Working at the Old Cheese Plant
Milk Producers Marketing Co., known to locals as The Old Cheese Plant, was located in the Fairfax District in Kansas City, Kan.
The two people who started it were Landy Ingram, from Wyandotte County, and E. Augustine, who came to this country from Belgium.
In the early 1930s there was no market for the small farmers to sell their milk, so these two men held a meeting of farmers, mainly from Leavenworth and Wyandotte counties, to form a co-op. There was little money, so with used equipment they started this business to help the local farmers have a place to sell their milk. Many of the members of the co-op's board of directors were from Leavenworth County.
These were all "milk can" routes at that time and some producers had as little as two gallons of milk in their cans. For some producers, the co-op provided their sole income. The farmers were paid according to the percentage of butterfat. A composite sample was made daily and tested once a month.
In the 1940s, this business was a source of income for many of my Lansing High School friends, and at our recent class reunion I counted six of the 11 that worked there at one time. It was good to see Joe Mondero, Bill Wenzel, Bernard Carter, Clarence Huycke and Sherman Yunghans. I was the only one of the 11 that stayed with the company until retirement.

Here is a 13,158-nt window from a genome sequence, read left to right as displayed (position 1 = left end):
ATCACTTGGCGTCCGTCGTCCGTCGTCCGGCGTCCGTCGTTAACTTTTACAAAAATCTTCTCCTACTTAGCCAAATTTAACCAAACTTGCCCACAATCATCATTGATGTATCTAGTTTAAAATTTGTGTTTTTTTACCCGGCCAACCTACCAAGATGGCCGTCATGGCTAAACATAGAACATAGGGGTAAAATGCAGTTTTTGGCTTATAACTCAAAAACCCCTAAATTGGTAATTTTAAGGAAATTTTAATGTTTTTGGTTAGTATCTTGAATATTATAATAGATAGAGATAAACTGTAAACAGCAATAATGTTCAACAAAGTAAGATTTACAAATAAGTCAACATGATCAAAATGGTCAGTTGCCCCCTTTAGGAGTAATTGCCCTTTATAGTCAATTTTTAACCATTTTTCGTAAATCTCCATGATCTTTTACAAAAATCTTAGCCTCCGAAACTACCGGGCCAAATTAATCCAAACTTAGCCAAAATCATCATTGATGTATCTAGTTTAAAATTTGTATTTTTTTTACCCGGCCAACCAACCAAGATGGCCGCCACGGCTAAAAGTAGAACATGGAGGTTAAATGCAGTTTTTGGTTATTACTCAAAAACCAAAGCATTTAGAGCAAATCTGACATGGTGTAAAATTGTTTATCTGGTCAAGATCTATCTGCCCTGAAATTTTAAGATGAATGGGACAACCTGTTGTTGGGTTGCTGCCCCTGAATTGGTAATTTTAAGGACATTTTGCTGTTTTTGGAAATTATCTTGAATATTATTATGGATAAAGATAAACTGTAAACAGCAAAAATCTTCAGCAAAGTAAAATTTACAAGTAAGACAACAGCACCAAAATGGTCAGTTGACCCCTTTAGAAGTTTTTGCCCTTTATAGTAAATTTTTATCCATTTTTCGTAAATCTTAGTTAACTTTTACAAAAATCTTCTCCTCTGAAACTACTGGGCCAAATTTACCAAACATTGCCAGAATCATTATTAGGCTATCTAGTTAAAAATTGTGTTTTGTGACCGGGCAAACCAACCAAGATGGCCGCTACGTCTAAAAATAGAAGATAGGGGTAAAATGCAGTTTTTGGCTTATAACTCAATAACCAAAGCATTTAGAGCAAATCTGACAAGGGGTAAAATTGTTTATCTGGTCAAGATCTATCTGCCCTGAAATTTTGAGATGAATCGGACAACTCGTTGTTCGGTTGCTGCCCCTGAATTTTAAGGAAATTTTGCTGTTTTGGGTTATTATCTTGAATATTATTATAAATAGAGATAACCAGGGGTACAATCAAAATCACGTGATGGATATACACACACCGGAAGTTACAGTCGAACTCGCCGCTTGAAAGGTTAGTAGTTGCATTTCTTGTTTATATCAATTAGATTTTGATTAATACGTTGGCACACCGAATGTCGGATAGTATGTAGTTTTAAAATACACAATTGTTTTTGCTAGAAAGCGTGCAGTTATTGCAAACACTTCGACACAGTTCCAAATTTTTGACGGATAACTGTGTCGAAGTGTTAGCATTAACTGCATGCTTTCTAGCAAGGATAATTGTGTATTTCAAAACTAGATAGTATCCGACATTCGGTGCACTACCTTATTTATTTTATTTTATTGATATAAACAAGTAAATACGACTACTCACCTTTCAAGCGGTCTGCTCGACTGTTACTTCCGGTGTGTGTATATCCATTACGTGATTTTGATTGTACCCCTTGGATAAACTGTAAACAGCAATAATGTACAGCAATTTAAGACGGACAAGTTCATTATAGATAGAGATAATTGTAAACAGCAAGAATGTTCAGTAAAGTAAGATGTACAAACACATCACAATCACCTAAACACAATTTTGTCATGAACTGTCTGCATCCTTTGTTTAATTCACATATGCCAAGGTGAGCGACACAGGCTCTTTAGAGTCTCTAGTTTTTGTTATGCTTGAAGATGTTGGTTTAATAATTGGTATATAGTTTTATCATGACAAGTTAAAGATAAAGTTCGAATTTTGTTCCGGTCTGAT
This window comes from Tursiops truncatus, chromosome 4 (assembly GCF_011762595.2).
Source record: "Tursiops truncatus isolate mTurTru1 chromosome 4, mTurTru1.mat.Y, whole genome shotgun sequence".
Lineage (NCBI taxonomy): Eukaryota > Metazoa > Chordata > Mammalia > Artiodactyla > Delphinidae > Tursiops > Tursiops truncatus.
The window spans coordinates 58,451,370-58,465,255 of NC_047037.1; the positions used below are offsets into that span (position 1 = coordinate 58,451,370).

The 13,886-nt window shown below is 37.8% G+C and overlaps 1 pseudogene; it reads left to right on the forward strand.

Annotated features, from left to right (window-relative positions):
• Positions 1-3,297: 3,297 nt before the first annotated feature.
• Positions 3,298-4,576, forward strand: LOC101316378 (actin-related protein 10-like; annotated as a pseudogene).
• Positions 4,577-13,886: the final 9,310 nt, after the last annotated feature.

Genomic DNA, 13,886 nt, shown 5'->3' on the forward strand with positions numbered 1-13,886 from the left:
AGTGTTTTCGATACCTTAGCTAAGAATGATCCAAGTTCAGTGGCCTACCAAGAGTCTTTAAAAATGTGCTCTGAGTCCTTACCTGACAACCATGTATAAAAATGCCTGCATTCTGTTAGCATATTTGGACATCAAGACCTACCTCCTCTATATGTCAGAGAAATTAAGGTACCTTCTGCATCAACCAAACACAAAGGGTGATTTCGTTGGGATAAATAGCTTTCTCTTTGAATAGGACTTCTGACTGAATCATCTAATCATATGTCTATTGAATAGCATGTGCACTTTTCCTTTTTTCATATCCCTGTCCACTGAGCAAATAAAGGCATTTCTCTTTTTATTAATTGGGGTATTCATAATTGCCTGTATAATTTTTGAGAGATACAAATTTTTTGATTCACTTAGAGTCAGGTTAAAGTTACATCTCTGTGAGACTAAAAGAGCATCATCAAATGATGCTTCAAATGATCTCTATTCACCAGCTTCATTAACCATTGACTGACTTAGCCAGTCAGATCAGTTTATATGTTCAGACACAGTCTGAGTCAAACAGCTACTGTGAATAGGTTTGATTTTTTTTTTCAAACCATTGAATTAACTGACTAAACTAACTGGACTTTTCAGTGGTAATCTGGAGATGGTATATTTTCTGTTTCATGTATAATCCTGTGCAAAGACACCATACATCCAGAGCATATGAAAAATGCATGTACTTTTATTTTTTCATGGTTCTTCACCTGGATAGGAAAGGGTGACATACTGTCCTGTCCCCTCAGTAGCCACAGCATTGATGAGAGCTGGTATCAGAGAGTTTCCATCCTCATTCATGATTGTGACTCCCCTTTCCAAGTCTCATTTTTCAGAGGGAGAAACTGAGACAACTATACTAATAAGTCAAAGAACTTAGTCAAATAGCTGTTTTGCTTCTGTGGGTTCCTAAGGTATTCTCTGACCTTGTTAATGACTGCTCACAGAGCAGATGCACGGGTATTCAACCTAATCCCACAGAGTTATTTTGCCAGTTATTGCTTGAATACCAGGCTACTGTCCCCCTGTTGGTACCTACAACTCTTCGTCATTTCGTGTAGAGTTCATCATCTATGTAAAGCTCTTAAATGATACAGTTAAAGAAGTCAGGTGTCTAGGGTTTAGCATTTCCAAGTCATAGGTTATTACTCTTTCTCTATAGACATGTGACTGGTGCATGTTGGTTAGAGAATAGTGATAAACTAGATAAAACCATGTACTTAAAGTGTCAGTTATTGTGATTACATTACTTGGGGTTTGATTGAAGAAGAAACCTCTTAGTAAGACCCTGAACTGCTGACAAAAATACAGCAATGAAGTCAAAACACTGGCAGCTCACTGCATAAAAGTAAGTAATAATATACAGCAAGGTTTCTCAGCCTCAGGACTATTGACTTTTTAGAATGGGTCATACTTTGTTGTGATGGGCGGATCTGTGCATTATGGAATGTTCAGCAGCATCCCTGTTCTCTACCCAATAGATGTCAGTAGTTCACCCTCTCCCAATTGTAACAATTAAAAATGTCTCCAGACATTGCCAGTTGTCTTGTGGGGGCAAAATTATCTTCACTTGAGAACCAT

It was a C Grade operation, and turned all the surplus milk from the greater Kansas City area into cheese and powdered milk. Much of the powdered milk was produced during World War II. It was put into 225-pound barrels.
In 1950 the Grade A department was started, and we started packaging milk for 11 other dairies. The Grade C operation faded out and we entered a new era and built a new plant in 1966 in Lawrence. We operated with the All Star Dairy label. There were 110 All Star Dairies in the country.
I started at age 15 and retired after 32 years, processing millions of pounds of milk, but I never milked a cow in my life.